- Year-over-year exports from Hong Kong were up 8 percent in the March measurement period, up from 1.7 percent for the February period.
- Singapore’s Industrial Production clocked in at a better-than-expected 5.9 percent for March, down from the prior month but still ahead of expectations. Month-over-month growth also beat, coming in higher by 0.3 percent.
- The preliminary year-over-year Taiwan GDP reading for the first quarter came in below expectations at 3.04 percent, shy of the anticipated reading of 3.20 percent and below the prior quarter’s 3.28 percent.
- Industrial Profits in China came in lower than last month’s reading, at a 3.1 percent growth rate as opposed to last month’s 10.8 percent year-over-year showing.
- It was an ugly week for Indonesia’s Jakarta Composite—which tumbled by 6.53 percent over the last five trading days. Vietnam’s Ho Chi Minh Stock Index didn’t make out much better, continuing its recent woes and falling by 6.19 percent.
- Soon North and South Korea will no longer be officially at war! The Koreas held an historic summit on Friday in which the reclusive North Korean dictator walked across the border into the DMZ and attended a highly-publicized summit with South Korean President Moon. After many chummy photos and a few relatively minor announcements, the leaders announced a commitment to “denuclearization.” There is some debate as to precisely what that means. As expected, most press seems quite positive—the meeting is clearly notable and obviously any progress toward peace is most welcome—but there remain lingering questions about Kim’s intentions and the ultimate fate of North Korea’s nuclear program. The stage is now set, though, for the next major (and as of yet partially) scheduled event in the North Korean leader’s increasingly busy social schedule: a meeting with U.S. President Donald J. Trump, slated for late May or sometime in June. Leonid Bershidsky wrote shrewdly in a Bloomberg View column today of Mr. Kim and Mr. Trump that, “If they manage to achieve peace in Korea, they’ll be genuine heroes, whatever else they are.” He also noted that “Coral, one of the top British bookmakers, has Donald Trump and Kim Jong Un as favorites—at 2 to 1 odds—to win the Nobel Peace Prize this year.” Do take note.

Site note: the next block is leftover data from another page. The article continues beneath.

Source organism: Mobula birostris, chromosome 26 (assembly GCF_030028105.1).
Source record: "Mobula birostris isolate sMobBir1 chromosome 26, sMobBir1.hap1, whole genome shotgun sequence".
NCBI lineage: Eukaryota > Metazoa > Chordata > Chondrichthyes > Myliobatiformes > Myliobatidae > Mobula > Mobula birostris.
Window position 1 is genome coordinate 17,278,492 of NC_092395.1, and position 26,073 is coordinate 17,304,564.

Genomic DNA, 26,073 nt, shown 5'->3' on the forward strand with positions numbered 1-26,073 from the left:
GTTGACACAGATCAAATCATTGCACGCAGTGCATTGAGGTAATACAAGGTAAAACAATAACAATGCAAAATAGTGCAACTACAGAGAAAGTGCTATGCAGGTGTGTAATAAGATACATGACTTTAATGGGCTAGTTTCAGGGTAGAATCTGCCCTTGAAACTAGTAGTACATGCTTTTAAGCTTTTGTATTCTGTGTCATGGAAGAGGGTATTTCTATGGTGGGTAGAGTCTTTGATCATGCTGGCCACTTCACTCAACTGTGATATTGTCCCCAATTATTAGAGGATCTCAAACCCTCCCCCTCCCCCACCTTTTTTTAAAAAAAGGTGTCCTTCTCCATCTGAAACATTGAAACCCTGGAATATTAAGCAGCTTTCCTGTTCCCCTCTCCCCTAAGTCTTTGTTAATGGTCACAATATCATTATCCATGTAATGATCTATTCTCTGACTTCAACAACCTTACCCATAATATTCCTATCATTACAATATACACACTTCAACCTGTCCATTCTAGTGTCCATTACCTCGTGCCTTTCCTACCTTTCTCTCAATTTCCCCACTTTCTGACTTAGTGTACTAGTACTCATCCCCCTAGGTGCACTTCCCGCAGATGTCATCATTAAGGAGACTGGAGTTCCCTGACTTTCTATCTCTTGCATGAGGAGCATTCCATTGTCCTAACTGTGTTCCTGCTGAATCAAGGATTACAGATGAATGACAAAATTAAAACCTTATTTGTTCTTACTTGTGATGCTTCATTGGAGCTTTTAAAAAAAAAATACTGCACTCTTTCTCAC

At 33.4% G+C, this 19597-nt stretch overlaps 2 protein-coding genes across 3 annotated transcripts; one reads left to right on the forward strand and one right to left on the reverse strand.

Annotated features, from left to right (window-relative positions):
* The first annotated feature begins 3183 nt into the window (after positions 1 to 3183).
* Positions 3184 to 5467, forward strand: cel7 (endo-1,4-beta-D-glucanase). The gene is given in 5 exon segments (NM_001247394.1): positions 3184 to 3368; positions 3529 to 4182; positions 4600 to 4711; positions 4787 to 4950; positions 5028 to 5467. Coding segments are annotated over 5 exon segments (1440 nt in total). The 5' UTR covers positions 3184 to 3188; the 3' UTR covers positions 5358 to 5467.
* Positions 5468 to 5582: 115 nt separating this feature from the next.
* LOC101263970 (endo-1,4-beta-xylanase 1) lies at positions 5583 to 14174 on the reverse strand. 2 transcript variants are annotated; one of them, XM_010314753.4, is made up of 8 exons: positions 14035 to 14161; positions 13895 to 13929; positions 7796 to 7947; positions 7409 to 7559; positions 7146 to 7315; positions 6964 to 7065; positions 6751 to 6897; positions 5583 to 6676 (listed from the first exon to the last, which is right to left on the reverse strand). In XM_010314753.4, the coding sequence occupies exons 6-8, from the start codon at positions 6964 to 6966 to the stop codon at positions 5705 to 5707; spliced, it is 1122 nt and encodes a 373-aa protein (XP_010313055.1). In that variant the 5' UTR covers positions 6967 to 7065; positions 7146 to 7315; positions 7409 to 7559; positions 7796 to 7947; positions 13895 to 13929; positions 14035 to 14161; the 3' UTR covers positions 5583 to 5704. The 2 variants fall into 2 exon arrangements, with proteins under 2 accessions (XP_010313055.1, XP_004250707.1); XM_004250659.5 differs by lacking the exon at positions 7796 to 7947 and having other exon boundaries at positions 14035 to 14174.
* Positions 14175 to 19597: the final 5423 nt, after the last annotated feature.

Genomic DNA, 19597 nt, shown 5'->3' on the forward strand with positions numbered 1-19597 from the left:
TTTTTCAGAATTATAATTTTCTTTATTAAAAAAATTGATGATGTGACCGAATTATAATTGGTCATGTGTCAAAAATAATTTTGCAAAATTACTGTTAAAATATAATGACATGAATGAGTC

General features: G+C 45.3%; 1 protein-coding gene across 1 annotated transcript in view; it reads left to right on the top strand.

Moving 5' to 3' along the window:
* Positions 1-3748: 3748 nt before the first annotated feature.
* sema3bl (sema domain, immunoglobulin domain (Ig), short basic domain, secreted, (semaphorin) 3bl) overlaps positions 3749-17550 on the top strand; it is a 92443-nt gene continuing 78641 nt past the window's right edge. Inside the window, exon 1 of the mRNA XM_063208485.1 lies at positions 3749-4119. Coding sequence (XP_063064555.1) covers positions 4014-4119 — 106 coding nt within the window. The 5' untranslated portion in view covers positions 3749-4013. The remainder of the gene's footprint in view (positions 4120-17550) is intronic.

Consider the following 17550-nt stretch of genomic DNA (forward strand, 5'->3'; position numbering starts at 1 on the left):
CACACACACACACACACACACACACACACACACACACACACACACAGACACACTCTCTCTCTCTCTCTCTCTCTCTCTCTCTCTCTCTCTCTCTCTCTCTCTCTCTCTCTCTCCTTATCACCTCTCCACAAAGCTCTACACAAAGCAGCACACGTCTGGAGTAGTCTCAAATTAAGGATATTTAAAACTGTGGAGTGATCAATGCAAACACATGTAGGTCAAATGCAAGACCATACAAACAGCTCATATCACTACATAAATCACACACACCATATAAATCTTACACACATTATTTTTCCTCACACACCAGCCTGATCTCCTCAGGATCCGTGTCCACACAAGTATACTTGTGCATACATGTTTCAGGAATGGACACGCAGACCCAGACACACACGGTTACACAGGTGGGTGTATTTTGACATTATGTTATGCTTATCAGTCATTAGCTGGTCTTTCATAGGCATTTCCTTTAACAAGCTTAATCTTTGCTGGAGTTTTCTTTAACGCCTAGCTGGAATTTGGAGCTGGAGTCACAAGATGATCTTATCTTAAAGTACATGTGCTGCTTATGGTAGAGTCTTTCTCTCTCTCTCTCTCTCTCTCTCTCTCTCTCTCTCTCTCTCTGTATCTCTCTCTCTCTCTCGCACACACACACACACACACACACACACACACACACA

- Chinese tourists abroad spend more than twice as much as Americans, according to a recent Bloomberg article that cited data from the UN World Tourism Organization. The theme of the expanding Chinese middle class—and growing purchasing power—continues.
- Malaysia’s Prime Minister Najib Razak announced this week a plan to alter the taxation scheme of the energy-exporting nation, aiming to cut corporate and personal income taxes and “shift toward consumption-based levies,” according to a Bloomberg report. The timetable for the changes will depend upon oil prices and GST income, the article observes.
- The upcoming U.S.-China trade discussions will loom particularly large in investors’ minds for the next several days as senior Trump administration officials—including Secretary of the Treasury Steven Mnuchin, Director of National Economic Council Larry Kudlow and U.S. Trade Representative Robert Lighthizer—travel to China to discuss trade, tariffs and intellectual property concerns.
- Related to the above is the announcement this week of an investigation into Chinese company Huawei Technologies over the possibility of Iran sanctions violations. The latest announcement comes on the heels of last week’s banning of ZTE—a major Chinese network equipment producer—from the purchase of U.S.-made components for similar sanctions violations. These moves could complicate upcoming trade discussions in China. Then again, perhaps it simply strengthens the U.S.’s hand as it comes to the table to talk. Time will tell.
- Continued volatility remains a threat if it generates an increase in selling.
- Russia was the best performing country this week, gaining 3.1 percent. In absence of new sanctions, Russian equites are bouncing back from a sharp sell off after U.S. administration imposed new sanctions on the country. Brent crude oil continues its uptrend, supporting the Russian economy.
- The Turkish lira was the best performing currency this week, gaining 84 basis points against the U.S. dollar. The Central Bank of Turkey hiked its late liquidity-landing rate by 75 basis points to 13.25 percent, above market expectations of 50 basis points.